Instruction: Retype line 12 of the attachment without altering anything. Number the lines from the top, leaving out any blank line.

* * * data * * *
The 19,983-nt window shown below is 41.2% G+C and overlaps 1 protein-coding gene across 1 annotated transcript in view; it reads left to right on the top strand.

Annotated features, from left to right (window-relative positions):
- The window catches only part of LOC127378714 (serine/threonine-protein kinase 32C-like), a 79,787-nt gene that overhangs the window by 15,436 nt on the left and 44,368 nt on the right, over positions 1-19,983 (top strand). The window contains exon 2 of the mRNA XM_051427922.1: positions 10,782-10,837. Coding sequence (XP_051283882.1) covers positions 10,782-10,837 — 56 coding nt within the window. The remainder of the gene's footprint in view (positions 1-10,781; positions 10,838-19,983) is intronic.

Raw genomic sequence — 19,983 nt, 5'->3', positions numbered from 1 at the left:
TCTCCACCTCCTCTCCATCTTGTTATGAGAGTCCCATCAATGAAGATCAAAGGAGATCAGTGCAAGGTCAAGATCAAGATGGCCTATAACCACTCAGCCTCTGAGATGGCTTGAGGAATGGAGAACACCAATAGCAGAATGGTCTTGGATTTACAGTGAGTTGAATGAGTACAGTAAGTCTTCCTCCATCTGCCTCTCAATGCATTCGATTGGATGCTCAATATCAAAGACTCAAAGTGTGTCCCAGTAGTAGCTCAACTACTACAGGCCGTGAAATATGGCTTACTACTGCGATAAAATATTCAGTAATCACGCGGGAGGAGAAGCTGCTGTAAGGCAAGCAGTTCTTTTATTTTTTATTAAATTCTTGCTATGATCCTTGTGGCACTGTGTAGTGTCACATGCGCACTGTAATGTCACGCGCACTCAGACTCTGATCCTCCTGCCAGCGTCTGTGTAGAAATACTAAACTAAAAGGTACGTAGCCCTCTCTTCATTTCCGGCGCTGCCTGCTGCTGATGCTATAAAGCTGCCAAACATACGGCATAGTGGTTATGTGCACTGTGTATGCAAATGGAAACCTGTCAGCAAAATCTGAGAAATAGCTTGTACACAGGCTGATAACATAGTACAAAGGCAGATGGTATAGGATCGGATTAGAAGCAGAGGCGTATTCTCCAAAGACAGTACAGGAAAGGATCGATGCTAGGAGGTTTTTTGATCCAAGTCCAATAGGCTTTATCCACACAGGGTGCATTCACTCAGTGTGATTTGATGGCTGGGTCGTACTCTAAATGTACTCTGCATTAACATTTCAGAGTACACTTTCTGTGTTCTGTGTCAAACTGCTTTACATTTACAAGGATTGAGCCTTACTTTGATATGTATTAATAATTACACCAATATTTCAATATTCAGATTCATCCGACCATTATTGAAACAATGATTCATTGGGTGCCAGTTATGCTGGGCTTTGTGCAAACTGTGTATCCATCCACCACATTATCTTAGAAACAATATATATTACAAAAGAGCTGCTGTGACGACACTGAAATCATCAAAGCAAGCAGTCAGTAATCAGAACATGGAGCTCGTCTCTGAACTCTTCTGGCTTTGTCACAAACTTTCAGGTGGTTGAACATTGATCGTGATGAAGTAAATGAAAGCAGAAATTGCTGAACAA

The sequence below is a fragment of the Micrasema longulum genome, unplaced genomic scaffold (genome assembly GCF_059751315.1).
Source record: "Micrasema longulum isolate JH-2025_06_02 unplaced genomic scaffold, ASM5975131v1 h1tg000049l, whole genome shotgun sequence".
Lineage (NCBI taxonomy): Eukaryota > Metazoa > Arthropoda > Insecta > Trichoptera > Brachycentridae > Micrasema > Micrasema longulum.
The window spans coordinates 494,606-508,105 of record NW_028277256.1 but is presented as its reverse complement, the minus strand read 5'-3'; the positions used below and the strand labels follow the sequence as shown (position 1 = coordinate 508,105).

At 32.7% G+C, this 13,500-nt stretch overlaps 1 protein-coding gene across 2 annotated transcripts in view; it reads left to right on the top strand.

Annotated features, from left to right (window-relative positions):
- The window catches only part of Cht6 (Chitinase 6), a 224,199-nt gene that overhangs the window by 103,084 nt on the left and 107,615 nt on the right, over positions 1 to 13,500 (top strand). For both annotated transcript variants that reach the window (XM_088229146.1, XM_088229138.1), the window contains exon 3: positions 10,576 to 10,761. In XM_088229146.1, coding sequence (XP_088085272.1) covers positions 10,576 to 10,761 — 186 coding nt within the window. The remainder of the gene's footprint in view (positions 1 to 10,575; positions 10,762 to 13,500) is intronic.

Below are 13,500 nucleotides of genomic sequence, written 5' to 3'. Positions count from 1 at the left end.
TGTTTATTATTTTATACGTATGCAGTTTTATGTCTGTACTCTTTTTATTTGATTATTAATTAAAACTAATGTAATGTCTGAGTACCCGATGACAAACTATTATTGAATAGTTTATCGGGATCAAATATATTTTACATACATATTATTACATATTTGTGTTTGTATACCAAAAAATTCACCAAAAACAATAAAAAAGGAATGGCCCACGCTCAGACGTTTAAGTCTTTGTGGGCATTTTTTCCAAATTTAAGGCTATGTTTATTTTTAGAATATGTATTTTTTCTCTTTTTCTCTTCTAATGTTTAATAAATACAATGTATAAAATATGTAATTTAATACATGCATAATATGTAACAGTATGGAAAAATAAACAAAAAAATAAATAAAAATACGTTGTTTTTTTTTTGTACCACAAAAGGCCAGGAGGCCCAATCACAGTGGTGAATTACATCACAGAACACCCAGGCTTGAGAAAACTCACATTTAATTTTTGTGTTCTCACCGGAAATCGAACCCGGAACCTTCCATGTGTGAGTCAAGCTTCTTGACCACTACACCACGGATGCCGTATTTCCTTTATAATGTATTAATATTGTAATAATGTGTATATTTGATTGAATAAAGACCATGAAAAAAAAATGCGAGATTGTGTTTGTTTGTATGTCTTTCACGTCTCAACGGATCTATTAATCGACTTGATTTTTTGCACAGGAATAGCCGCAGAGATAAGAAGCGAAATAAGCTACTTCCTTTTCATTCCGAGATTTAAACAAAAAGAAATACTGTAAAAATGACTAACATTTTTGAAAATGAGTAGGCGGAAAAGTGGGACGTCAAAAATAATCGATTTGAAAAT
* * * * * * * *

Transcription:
- The window catches only part of Cht6 (Chitinase 6), a 224,199-nt gene that overhangs the window by 103,084 nt on the left and 107,615 nt on the right, over positions 1 to 13,500 (top strand). For both annotated transcript variants that reach the window (XM_088229146.1, XM_088229138.1), the window contains exon 3: positions 10,576 to 10,761. In XM_088229146.1, coding sequence (XP_088085272.1) covers positions 10,576 to 10,761 — 186 coding nt within the window. The remainder of the gene's footprint in view (positions 1 to 10,575; positions 10,762 to 13,500) is intronic.